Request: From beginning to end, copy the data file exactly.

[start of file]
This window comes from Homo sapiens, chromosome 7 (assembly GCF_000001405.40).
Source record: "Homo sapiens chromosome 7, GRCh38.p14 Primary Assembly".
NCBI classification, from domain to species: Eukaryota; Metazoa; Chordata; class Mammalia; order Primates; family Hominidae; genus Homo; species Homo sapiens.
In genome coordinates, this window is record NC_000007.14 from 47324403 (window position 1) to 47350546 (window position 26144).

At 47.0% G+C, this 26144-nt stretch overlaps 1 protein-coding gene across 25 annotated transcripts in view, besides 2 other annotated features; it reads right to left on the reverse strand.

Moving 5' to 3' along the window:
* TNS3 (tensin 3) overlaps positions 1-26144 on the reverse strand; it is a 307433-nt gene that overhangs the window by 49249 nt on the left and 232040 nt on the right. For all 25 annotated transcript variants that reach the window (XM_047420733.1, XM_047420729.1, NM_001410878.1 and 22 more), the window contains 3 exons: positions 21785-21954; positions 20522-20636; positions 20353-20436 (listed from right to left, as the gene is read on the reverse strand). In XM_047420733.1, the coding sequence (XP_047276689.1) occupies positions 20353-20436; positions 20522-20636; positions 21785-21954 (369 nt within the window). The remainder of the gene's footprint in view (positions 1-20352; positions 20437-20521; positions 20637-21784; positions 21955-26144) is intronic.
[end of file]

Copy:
This window comes from Homo sapiens, chromosome 7 (assembly GCF_000001405.40).
Source record: "Homo sapiens chromosome 7, GRCh38.p14 Primary Assembly".
NCBI classification, from domain to species: Eukaryota; Metazoa; Chordata; class Mammalia; order Primates; family Hominidae; genus Homo; species Homo sapiens.
In genome coordinates, this window is record NC_000007.14 from 47324403 (window position 1) to 47350546 (window position 26144).

At 47.0% G+C, this 26144-nt stretch overlaps 1 protein-coding gene across 25 annotated transcripts in view, besides 2 other annotated features; it reads right to left on the reverse strand.

Moving 5' to 3' along the window:
* TNS3 (tensin 3) overlaps positions 1-26144 on the reverse strand; it is a 307433-nt gene that overhangs the window by 49249 nt on the left and 232040 nt on the right. For all 25 annotated transcript variants that reach the window (XM_047420733.1, XM_047420729.1, NM_001410878.1 and 22 more), the window contains 3 exons: positions 21785-21954; positions 20522-20636; positions 20353-20436 (listed from right to left, as the gene is read on the reverse strand). In XM_047420733.1, the coding sequence (XP_047276689.1) occupies positions 20353-20436; positions 20522-20636; positions 21785-21954 (369 nt within the window). The remainder of the gene's footprint in view (positions 1-20352; positions 20437-20521; positions 20637-21784; positions 21955-26144) is intronic.